There is no way that I could say everything that I might want to say about hen harriers in a short blog.  So this is a bit of a heads-up and we'll come back to the subject at a later date - probably around 12 August, the start of the grouse-shooting season!  For the fate and future of this bird is intimately bound up with that peculiarly British upland pursuit of shooting red grouse.

I can remember the first hen harrier I ever saw - it was at Studland in Dorset one late December or early January day when out birdwatching with some school friends.  A female bird - brown, with a prominent square white rump - quartering the saltmarsh looking for voles and small birds.  Hen harrier adult female in flight, hunting, Loch Gruinart RSPB nature reserveYears later, in my gap year before university, I spent two months volunteering for the RSPB at Minsmere in the winter and one of the greatest thrills of that time was watching hen harriers - grey adult males and brown females and immatures - coming in to roost in the evening.

Those hen harriers which often winter on our coasts, return to the hills to try to nest.  Heather moorland and the early stages of conifer plantations are the preferred nesting sites for hen harriers.  They nest on the ground and search for voles, pipits and skylarks to feed their young.  In fact it is the number of these small birds which determine the local densities of hen harriers - the more of their favoured prey the more harriers there should be.  Now, if hen harriers restricted their attentions to pipits, larks and voles they would have an easier life, but like most raptors they will take a wide variety of prey and that includes some adult and many young red grouse.  That's what gets them into trouble!

There's no getting away from the fact that hen harriers do eat grouse chicks.  You can't blame them either - some parts of the uplands of Britain, particularly the north of England and eastern Scotland are managed so that their red grouse densities are way above natural levels so you can't fly very far as a harrier before getting the chance to have a go at a nice fluffy bite-sized grouse chick.  In the past, but this is going back about 15 years, the RSPB would, wrongly, have said that we didn't think that hen harriers would make much difference to the number of red grouse that are available to be shot in the autumn but all that came to an end with the results of a study which we helped fund into red grouse and hen harriers that took place at Langholm Moor in southern Scotland.  That study showed that if hen harriers are left unmolested on grouse moors then they can hoover up an awful lot of red grouse and make grouse-shooting completely unviable.  The way I, slightly mischievously perhaps, like to describe it is that the hen harriers don't stick to the rules and rather unsportingly eat all the grouse that people want to pay to kill after 12 August.

So there is a lot more that can be said, but the nub of the matter is this.  Is commercial grouse-shooting possible in the presence of hen harriers that are not persecuted? If the answer is 'yes' then potentially the conflict can be resolved.  But if the answer is 'no' then it seems you have to choose between grouse shooting and hen harriers.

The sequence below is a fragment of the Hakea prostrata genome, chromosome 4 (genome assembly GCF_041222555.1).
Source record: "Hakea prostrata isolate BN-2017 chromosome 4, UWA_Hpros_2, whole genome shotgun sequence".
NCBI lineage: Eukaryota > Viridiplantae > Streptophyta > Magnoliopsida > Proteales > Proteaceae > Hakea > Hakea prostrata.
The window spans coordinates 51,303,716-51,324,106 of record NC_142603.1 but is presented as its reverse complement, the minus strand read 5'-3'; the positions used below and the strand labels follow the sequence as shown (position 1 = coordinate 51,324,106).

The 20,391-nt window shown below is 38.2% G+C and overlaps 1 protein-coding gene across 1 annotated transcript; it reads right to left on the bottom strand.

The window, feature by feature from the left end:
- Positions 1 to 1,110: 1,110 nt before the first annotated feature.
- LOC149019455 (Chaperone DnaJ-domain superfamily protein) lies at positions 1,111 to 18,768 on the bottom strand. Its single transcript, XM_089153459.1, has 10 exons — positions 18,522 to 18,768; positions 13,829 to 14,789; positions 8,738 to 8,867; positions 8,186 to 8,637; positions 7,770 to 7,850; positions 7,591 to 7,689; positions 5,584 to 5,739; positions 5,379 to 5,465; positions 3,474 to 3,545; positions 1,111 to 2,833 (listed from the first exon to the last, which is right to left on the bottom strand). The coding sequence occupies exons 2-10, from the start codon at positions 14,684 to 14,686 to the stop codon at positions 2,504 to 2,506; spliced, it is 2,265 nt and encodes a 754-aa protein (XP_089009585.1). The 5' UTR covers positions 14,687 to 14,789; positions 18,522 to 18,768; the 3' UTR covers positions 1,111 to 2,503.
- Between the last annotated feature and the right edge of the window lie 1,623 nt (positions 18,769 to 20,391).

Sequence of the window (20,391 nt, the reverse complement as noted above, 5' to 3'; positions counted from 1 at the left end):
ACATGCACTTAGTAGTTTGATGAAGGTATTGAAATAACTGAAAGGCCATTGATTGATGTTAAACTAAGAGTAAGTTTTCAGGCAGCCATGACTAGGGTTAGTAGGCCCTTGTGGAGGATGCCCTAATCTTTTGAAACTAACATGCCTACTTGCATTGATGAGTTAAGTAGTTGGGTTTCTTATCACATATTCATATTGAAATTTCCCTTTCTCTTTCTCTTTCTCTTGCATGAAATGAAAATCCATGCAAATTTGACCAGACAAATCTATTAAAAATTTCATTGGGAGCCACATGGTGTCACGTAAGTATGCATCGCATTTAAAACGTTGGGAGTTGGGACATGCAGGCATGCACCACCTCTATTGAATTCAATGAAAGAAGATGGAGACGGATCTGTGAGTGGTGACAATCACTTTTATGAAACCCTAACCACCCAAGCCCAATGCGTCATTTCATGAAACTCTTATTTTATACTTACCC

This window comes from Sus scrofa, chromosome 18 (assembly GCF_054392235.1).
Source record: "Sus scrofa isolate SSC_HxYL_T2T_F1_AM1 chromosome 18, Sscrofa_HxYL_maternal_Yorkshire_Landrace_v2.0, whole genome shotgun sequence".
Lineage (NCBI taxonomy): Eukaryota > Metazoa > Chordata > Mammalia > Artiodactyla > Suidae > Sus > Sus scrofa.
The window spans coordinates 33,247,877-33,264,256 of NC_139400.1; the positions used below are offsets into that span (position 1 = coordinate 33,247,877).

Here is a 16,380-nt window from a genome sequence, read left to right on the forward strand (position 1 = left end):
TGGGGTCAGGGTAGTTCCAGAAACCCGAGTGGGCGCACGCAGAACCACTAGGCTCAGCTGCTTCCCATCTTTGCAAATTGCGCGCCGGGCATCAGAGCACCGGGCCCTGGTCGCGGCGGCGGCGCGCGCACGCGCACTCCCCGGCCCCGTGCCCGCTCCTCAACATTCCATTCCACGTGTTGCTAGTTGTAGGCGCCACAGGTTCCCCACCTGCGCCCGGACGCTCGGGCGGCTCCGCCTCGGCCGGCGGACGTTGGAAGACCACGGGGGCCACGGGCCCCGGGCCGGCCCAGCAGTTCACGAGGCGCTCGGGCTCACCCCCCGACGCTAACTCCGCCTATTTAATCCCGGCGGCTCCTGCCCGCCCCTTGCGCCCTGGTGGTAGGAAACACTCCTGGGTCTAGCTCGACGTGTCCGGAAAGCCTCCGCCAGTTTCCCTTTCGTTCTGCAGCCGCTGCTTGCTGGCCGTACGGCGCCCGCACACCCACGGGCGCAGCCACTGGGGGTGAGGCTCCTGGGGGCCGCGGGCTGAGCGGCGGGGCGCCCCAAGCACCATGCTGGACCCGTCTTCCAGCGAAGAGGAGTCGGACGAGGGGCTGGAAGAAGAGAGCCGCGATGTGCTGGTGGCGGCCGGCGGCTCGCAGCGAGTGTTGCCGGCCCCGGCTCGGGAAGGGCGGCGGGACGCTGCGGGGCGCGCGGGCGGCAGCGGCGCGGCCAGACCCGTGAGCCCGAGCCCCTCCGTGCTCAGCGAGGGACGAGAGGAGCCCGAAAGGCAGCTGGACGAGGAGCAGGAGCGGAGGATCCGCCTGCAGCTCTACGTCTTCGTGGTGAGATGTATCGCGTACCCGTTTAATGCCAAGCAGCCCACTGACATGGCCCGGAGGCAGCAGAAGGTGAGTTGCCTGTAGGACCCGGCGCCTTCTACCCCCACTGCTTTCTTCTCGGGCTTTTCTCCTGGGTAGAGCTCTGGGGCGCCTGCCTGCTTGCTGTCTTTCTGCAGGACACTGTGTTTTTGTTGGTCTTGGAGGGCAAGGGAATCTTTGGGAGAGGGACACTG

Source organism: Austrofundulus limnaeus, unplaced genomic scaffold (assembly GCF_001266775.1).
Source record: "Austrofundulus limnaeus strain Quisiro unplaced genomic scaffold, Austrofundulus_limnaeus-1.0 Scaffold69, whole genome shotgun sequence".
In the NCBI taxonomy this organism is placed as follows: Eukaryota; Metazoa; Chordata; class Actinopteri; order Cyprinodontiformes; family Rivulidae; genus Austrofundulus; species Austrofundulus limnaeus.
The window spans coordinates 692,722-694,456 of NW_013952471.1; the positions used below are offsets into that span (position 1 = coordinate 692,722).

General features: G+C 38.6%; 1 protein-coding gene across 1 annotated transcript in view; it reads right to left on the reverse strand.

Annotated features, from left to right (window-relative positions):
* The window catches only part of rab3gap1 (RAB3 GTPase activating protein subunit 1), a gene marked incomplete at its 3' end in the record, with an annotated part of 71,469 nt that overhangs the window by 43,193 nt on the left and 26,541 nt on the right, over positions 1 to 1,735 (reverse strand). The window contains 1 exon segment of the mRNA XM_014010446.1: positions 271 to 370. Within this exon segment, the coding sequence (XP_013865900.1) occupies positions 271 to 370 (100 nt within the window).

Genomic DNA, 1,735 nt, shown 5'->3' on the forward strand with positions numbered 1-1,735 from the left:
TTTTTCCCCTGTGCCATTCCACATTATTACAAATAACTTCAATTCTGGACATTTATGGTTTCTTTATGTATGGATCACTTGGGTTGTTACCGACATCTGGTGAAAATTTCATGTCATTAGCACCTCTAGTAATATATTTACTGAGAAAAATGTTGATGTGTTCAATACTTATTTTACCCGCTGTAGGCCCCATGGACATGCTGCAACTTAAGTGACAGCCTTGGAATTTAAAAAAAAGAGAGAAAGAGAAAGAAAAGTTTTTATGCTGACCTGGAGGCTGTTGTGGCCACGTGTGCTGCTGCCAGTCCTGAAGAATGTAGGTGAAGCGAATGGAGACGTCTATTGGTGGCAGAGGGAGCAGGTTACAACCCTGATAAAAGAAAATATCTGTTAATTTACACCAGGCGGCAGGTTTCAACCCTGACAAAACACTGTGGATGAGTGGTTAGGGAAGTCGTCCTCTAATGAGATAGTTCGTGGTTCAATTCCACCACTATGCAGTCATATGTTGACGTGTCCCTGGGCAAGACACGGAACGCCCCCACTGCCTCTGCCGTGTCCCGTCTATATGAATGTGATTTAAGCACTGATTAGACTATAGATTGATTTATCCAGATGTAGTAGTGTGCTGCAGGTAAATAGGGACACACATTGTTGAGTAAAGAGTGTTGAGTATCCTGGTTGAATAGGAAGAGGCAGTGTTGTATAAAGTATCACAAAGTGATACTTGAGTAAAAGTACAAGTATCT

At the moment the hen harrier is losing badly - which pains me a lot.  There should be well over 100 pairs of hen harrier living on the moors of northern England but actually there are around a dozen or so.  We believe that the discrepancy is because hen harriers are systematically killed each year in large numbers by gamekeepers under the orders, or sometimes just the unspoken expectation, of owners.  It's amazing how often people will talk about the 'harrier problem' when they mean that there are too many of them - they must be thinking of the bodies because there are hardly any flying around, eating grouse and looking magnificant in the north of England. This so-called pest is a rarity!

Should we walk away from this issue? Are we treating it as too important?  Well, it seems to me that if the RSPB doesn't stand up for hen harriers (and all the other birds of prey that are shot, trapped and poisoned) then there are precious few others who will.  I couldn't turn my back on the fact that a wonderful and protected bird is still being killed by people who see themselves as above the law.

Is there a simple solution where the impacts of hen harriers on grouse bags could be reduced? Well, artificial feeding of harriers might divert their attention from grouse but it seems like quite a lot of work - still, it must be worth the effort to try to find a solution.

We are always being told we must be more reasonable and that what is needed is a way that moorland managers can put a cap on harrier numbers - instead of killing lots of harriers moorland managers seem to want to be allowed to kill fewer but enough to keep grouse-shooting viable.  What do you think of that idea?

If anyone out there has a clever solution then please do let me know.

If, like me, you are on the side of the hen harrier, and you think that any attempt to weaken its legal protection because its diet is inconvenient for some commercial interests is misguided then please do sign our bird of prey pledge - you'll be joining more than 110,000 others.

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